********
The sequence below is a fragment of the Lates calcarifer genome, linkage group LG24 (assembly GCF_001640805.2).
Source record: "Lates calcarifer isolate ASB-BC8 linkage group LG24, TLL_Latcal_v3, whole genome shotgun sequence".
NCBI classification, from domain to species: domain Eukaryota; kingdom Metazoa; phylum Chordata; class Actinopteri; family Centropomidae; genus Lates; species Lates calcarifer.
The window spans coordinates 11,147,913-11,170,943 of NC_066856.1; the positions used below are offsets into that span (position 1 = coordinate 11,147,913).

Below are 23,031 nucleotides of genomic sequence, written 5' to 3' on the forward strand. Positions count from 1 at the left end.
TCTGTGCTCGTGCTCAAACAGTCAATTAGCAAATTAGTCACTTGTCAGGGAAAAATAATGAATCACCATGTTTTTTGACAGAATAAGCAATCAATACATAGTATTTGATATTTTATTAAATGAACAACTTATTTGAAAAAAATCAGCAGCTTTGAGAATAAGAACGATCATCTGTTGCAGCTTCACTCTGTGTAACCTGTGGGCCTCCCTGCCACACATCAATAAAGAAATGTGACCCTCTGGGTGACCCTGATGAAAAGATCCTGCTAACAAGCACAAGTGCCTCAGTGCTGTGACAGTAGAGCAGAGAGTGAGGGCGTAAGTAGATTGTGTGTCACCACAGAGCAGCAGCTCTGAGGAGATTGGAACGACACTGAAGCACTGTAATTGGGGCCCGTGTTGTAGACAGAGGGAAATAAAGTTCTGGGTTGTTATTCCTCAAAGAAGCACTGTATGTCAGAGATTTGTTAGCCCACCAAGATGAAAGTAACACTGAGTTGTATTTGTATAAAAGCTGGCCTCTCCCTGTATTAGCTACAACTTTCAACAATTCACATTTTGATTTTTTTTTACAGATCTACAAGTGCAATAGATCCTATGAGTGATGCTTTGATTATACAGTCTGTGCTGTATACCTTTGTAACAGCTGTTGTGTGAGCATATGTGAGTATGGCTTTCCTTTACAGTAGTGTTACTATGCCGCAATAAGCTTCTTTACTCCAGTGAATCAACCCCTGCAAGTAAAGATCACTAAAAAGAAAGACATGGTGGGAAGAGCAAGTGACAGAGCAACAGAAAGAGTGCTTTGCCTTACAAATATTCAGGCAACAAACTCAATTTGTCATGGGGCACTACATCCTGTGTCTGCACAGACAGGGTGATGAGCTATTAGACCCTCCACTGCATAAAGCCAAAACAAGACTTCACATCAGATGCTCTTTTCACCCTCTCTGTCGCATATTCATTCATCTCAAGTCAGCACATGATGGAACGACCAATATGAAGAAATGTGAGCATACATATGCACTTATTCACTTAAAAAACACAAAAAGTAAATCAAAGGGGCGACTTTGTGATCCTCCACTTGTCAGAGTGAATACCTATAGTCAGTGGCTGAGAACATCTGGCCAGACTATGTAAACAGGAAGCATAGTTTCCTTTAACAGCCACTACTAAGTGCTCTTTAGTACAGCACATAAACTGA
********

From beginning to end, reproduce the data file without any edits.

The sequence below is a fragment of the Lates calcarifer genome, linkage group LG24 (assembly GCF_001640805.2).
Source record: "Lates calcarifer isolate ASB-BC8 linkage group LG24, TLL_Latcal_v3, whole genome shotgun sequence".
NCBI classification, from domain to species: domain Eukaryota; kingdom Metazoa; phylum Chordata; class Actinopteri; family Centropomidae; genus Lates; species Lates calcarifer.
The window spans coordinates 11,147,913-11,170,943 of NC_066856.1; the positions used below are offsets into that span (position 1 = coordinate 11,147,913).

Below are 23,031 nucleotides of genomic sequence, written 5' to 3' on the forward strand. Positions count from 1 at the left end.
TCTGTGCTCGTGCTCAAACAGTCAATTAGCAAATTAGTCACTTGTCAGGGAAAAATAATGAATCACCATGTTTTTTGACAGAATAAGCAATCAATACATAGTATTTGATATTTTATTAAATGAACAACTTATTTGAAAAAAATCAGCAGCTTTGAGAATAAGAACGATCATCTGTTGCAGCTTCACTCTGTGTAACCTGTGGGCCTCCCTGCCACACATCAATAAAGAAATGTGACCCTCTGGGTGACCCTGATGAAAAGATCCTGCTAACAAGCACAAGTGCCTCAGTGCTGTGACAGTAGAGCAGAGAGTGAGGGCGTAAGTAGATTGTGTGTCACCACAGAGCAGCAGCTCTGAGGAGATTGGAACGACACTGAAGCACTGTAATTGGGGCCCGTGTTGTAGACAGAGGGAAATAAAGTTCTGGGTTGTTATTCCTCAAAGAAGCACTGTATGTCAGAGATTTGTTAGCCCACCAAGATGAAAGTAACACTGAGTTGTATTTGTATAAAAGCTGGCCTCTCCCTGTATTAGCTACAACTTTCAACAATTCACATTTTGATTTTTTTTTACAGATCTACAAGTGCAATAGATCCTATGAGTGATGCTTTGATTATACAGTCTGTGCTGTATACCTTTGTAACAGCTGTTGTGTGAGCATATGTGAGTATGGCTTTCCTTTACAGTAGTGTTACTATGCCGCAATAAGCTTCTTTACTCCAGTGAATCAACCCCTGCAAGTAAAGATCACTAAAAAGAAAGACATGGTGGGAAGAGCAAGTGACAGAGCAACAGAAAGAGTGCTTTGCCTTACAAATATTCAGGCAACAAACTCAATTTGTCATGGGGCACTACATCCTGTGTCTGCACAGACAGGGTGATGAGCTATTAGACCCTCCACTGCATAAAGCCAAAACAAGACTTCACATCAGATGCTCTTTTCACCCTCTCTGTCGCATATTCATTCATCTCAAGTCAGCACATGATGGAACGACCAATATGAAGAAATGTGAGCATACATATGCACTTATTCACTTAAAAAACACAAAAAGTAAATCAAAGGGGCGACTTTGTGATCCTCCACTTGTCAGAGTGAATACCTATAGTCAGTGGCTGAGAACATCTGGCCAGACTATGTAAACAGGAAGCATAGTTTCCTTTAACAGCCACTACTAAGTGCTCTTTAGTACAGCACATAAACTGA